Summer in Europe, particularly in London, has long been attractive to Emiratis with means.
But this summer, there is an added incentive to encourage Emiratis to travel to the continent and to consider investing more of their money into certain of the trading bloc’s hottest property markets.
Last month, visa restrictions were lifted on Emiratis travelling to the European countries that make up the so-called Schengen area. Visitors now receive a visa on arrival, which allows them to stay for 90 days in any 180-day period.
This means Europe now has reciprocal visa arrangements with the UAE, something that has been in negotiation between governments for many years.
The United Kingdom, which is outside the Schengen area, has also relaxed its visa restrictions for Emiratis. Since the beginning of 2014, the UK has operated an electronic visa waiver system for Emiratis.
Almost 50,000 Emiratis used the service last year, which simply requires them to register online up to 48 hours before departure to the UK. They can then stay in the British Isles for up to six months.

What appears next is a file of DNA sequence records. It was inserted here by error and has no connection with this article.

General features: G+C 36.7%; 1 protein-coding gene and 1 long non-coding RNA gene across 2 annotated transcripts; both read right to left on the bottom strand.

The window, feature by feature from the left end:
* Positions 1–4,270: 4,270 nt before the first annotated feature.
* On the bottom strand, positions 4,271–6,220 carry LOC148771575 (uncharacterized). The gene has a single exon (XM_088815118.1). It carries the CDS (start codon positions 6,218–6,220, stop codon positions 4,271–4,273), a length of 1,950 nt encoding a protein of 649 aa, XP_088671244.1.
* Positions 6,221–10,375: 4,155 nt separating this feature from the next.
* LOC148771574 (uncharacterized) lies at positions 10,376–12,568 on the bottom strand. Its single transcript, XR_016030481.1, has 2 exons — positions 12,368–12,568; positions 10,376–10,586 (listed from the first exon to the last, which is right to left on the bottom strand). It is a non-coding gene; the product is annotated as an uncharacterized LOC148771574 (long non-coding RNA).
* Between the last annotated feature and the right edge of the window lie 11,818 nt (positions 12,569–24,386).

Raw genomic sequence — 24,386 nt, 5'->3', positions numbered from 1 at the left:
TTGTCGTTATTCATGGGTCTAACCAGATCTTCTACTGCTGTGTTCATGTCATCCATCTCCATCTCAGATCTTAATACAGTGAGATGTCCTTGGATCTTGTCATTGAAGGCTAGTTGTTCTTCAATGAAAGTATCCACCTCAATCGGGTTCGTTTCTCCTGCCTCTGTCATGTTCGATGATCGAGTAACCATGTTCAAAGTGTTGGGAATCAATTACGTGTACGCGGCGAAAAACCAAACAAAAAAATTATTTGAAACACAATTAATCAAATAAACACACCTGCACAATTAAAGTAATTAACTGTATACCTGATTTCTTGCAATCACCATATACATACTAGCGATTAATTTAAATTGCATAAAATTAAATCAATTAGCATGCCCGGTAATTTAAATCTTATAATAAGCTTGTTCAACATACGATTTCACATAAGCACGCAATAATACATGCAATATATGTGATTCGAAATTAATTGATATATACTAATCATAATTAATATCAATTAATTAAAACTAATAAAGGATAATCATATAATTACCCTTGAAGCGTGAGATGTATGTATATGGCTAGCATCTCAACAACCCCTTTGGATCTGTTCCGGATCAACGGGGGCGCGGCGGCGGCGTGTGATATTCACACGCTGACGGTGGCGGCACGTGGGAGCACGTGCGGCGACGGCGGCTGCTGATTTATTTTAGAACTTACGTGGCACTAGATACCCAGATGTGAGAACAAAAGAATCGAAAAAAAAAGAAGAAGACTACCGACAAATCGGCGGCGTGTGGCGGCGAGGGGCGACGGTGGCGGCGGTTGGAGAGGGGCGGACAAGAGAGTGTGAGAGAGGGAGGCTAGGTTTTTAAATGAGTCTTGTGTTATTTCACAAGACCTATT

Faisal Durrani, an international research manager at Cluttons, a British estate agent, believes the relaxation of visa restrictions will lead to a boom in cross-border property investment.
“There is no doubt that visa free travel to the Schengen area for Emiratis has unlocked the door for a significant potential upturn in cross border property investment. The added benefit of the weakness of the euro means that dirham buyers are now about 23 per cent richer than this time last year, in euro terms. This clearly makes an EU-based property investment particularly attractive.”
“Of course it’s not just Emirati buyers that are in this position. With most GCC states maintaining a fixed peg to the US dollar, they are all well positioned to leverage this tremendous currency advantage that does not look set to weaken in the short term, especially as the Greek financial saga lingers.”
Other factors are also encouraging, not least that there are about 500 flights a week from the UAE to Europe. And if Europe is suddenly more attractive to Arabian Gulf investors, that can only help to increase the known attractions of London – which is Europe’s safest and most liquid property market, according to IPD, a property analyst.